18 April 2013
Where words fail, music speaks
Andrew Schultz's Ghosts of Reason in Denmark
The Southern Jutland Symphony Orchestra, or Sønderjyllands Symfoniorkester, is a regional orchestra based in the town of Sønderborg in the South of Denmark. The orchestra is by no means shying away from performing and premiering works by contemporary non-Danish composers - in recent years the orchestra has performed works by Erkki-Sven Tüür (Estonia) and Armando Bayolo (USA). In 2013, it was Andrew Schultz's turn, thanks to the orchestra's conductor David Porcelijn who first got to know the Australian composer's music during his time conducting the Adelaide and Tasmanian Symphony Orchestras in Australia. Porcelijn conducted the first European performances of Andrew Schultz's Ghosts of Reason - Symphony No. 2 in Denmark (17 January 2013) and Germany (18 January).
A review of the European premiere by Michael Schäfer in the Klassisk pt magazine stated, 'We, the audience, are spell-bound by this music that takes us on a tour through the desert with whispering wind, through rich and fertile areas with birds flapping their wings, to the coast and the roar of the ocean. Andrew Schultz's music is filled with emotions and unexpected sounds[...] Schultz's music touches the soul and speaks to the mind.' The reviewer met Schultz before the concert for an interview, an edited version of which is reprinted here with permission.
Michael Schäfer, Klassisk pt: The title Ghosts of Reason evokes spontaneous associations of Goya's painting 'The Sleep of Reason Produces Monsters' - was that intentional?
Andrew Schultz: The title refers to the spirit evoked by a room or a place. It is the spontaneous sensation you get when entering a new place that is somehow familiar. From my childhood in Western Victoria, I remember a remote area where I used to play. Years ago, a house had been there, but all that remained were some broken brick walls on bits of the foundation and a grove of wattles. The feeling of being so distant yet close to the previous inhabitants was palpable.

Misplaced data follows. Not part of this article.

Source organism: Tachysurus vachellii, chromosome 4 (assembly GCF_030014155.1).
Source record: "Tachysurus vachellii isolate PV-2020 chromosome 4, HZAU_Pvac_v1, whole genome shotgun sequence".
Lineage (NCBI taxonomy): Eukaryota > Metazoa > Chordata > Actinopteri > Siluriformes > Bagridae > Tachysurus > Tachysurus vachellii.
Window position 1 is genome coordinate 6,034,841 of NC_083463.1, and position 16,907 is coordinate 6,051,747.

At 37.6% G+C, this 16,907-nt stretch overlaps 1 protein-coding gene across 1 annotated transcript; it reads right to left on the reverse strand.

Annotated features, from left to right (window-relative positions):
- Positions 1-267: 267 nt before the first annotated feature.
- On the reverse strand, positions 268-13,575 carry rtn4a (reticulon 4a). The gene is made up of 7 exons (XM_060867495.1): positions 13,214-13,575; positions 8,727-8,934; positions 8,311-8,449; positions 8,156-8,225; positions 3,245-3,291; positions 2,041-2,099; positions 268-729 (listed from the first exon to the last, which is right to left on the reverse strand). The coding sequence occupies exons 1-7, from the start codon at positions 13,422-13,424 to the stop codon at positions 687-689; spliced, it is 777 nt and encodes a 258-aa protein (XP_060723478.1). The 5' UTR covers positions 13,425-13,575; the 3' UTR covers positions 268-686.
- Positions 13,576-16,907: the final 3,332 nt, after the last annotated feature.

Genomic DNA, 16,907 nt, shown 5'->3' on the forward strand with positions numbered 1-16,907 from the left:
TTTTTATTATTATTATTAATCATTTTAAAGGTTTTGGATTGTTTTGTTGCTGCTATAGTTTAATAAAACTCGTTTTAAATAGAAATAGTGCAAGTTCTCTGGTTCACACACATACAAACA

MS: Your compositions Endling and Violin Concerto op. 55 are filled with longing and draw the listener deeply into the mood. At the same time, both works give the impression of something very clear and pure. Do you see yourself as an intellectual person who composes emotional music?
AS: Space, silence and the lack of same, create tension. I write quickly, but I spend a lot of time editing. All that can be removed, is removed; I simplify the music and make it as clear and as honest as possible. And all the time I'm asking myself: can I do this, or do I breach the inner logic of the work?
MS: Has the music failed if it does not evoke emotions?
AS: No, not at all. Composers do not primarily manipulate the emotions of the audience. Evoking emotions in the listeners is not the composer's aim, that's rather a by-product of the music. The clearest artistic expression is the aim, the integrity of the work is paramount.
MS: If emotions are a by-product, what then is the actual task of the composer?
AS: To master the technical language of the music in order to create an expressive event that each individual listener experiences personally and 'within'. Remember that there is the potential for an overriding logic created by sounds which cannot be imparted by words. Is music black magic? Definitely not! But it is an art form existing in its own conceptual universe which is difficult to experience through words.
MS: How are you creating the universe of music?
AS: Some composers are interested in sonic objects, all types of sounds, the entire world of sounds, and the way music has developed over time, a kind of investigative development of music in the same way as during the Classical period. Others are working with the expressive dimension of the music, with moods and extramusical ideas, as in the Romantic movement.
MS: Can we look forward to a new masterpiece tonight?
AS: Forget the myth about the unique work of art. The immediate success of a work depends on the interpretation of the experience by the person listening.
MS: In other words, you look at tonight's concert as an experiment: I've written a new piece of music, let's see how it's interpreted by the Danish audience?
AS: Most definitely! I am using sounds that I love myself. Speaking through sounds, and in the absence of words, or where words fail, the brain creates a meaning even though the music itself does not have a specific meaning. I am very curious to find out if we will be evoking a response tonight despite the absence of words in this orchestral work.
Source: Michael Schäfer, 'Hvor sproget svigter, taler musikke', Klassisk pt, edition 66 (www.klassisk-pt.dk)
Andrew Schultz - AMC profile
© Australian Music Centre (2013) — Permission must be obtained from the AMC if you wish to reproduce this article either online or in print.
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